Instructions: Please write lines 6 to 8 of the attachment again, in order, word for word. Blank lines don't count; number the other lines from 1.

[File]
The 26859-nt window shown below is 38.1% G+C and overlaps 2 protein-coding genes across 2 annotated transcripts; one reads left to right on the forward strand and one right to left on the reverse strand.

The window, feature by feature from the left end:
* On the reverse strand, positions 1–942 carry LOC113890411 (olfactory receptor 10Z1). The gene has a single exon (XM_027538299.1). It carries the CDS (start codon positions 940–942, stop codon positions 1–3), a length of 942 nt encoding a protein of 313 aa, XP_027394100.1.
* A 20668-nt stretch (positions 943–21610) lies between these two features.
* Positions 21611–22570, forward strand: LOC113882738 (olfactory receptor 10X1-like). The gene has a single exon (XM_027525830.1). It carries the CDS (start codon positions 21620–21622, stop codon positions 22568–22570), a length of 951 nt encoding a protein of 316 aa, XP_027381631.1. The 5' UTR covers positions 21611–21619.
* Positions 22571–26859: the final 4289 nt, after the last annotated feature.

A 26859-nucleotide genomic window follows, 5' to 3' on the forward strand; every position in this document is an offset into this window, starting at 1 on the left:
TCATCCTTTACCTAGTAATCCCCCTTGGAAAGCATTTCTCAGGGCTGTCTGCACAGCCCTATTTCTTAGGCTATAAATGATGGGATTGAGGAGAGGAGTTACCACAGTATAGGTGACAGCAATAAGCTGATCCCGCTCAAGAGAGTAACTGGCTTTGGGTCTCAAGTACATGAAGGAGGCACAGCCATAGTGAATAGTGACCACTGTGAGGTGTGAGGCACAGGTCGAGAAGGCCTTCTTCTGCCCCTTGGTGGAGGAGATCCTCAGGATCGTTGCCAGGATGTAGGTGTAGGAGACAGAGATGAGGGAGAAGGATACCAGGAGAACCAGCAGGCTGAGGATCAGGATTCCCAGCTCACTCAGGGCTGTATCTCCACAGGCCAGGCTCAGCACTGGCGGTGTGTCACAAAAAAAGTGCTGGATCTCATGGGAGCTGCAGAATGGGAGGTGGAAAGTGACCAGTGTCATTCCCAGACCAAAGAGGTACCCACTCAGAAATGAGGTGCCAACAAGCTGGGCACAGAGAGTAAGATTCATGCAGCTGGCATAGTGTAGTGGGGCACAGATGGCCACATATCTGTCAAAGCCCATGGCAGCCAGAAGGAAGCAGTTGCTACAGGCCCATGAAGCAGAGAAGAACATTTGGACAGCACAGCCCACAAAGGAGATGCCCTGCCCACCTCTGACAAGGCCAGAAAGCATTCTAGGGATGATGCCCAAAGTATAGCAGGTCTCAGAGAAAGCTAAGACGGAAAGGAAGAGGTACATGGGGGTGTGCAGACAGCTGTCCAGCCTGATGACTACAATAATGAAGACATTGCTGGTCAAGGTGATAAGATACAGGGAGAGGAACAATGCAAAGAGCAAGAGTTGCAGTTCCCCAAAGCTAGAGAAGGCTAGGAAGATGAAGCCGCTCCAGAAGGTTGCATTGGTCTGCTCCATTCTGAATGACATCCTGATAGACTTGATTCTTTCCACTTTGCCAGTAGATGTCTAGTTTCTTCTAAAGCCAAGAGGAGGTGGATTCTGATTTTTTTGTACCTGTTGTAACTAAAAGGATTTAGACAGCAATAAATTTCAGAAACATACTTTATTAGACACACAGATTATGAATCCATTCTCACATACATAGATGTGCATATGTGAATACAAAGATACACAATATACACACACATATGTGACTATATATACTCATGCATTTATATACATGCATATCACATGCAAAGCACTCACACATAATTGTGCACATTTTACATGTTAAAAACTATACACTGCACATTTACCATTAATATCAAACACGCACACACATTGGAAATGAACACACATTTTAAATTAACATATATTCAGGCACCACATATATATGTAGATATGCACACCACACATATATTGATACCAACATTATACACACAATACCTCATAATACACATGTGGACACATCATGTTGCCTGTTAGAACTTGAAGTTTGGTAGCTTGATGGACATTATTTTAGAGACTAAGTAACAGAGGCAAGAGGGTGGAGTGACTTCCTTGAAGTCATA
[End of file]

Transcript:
* Positions 22571–26859: the final 4289 nt, after the last annotated feature.

A 26859-nucleotide genomic window follows, 5' to 3' on the forward strand; every position in this document is an offset into this window, starting at 1 on the left:
TCATCCTTTACCTAGTAATCCCCCTTGGAAAGCATTTCTCAGGGCTGTCTGCACAGCCCTATTTCTTAGGCTATAAATGATGGGATTGAGGAGAGGAGTTACCACAGTATAGGTGACAGCAATAAGCTGATCCCGCTCAAGAGAGTAACTGGCTTTGGGTCTCAAGTACATGAAGGAGGCACAGCCATAGTGAATAGTGACCACTGTGAGGTGTGAGGCACAGGTCGAGAAGGCCTTCTTCTGCCCCTTGGTGGAGGAGATCCTCAGGATCGTTGCCAGGATGTAGGTGTAGGAGACAGAGATGAGGGAGAAGGATACCAGGAGAACCAGCAGGCTGAGGATCAGGATTCCCAGCTCACTCAGGGCTGTATCTCCACAGGCCAGGCTCAGCACTGGCGGTGTGTCACAAAAAAAGTGCTGGATCTCATGGGAGCTGCAGAATGGGAGGTGGAAAGTGACCAGTGTCATTCCCAGACCAAAGAGGTACCCACTCAGAAATGAGGTGCCAACAAGCTGGGCACAGAGAGTAAGATTCATGCAGCTGGCATAGTGTAGTGGGGCACAGATGGCCACATATCTGTCAAAGCCCATGGCAGCCAGAAGGAAGCAGTTGCTACAGGCCCATGAAGCAGAGAAGAACATTTGGACAGCACAGCCCACAAAGGAGATGCCCTGCCCACCTCTGACAAGGCCAGAAAGCATTCTAGGGATGATGCCCAAAGTATAGCAGGTCTCAGAGAAAGCTAAGACGGAAAGGAAGAGGTACATGGGGGTGTGCAGACAGCTGTCCAGCCTGATGACTACAATAATGAAGACATTGCTGGTCAAGGTGATAAGATACAGGGAGAGGAACAATGCAAAGAGCAAGAGTTGCAGTTCCCCAAAGCTAGAGAAGGCTAGGAAGATGAAGCCGCTCCAGAAGGTTGCATTGGTCTGCTCCATTCTGAATGACATCCTGATAGACTTGATTCTTTCCACTTTGCCAGTAGATGTCTAGTTTCTTCTAAAGCCAAGAGGAGGTGGATTCTGATTTTTTTGTACCTGTTGTAACTAAAAGGATTTAGACAGCAATAAATTTCAGAAACATACTTTATTAGACACACAGATTATGAATCCATTCTCACATACATAGATGTGCATATGTGAATACAAAGATACACAATATACACACACATATGTGACTATATATACTCATGCATTTATATACATGCATATCACATGCAAAGCACTCACACATAATTGTGCACATTTTACATGTTAAAAACTATACACTGCACATTTACCATTAATATCAAACACGCACACACATTGGAAATGAACACACATTTTAAATTAACATATATTCAGGCACCACATATATATGTAGATATGCACACCACACATATATTGATACCAACATTATACACACAATACCTCATAATACACATGTGGACACATCATGTTGCCTGTTAGAACTTGAAGTTTGGTAGCTTGATGGACATTATTTTAGAGACTAAGTAACAGAGGCAAGAGGGTGGAGTGACTTCCTTGAAGTCATA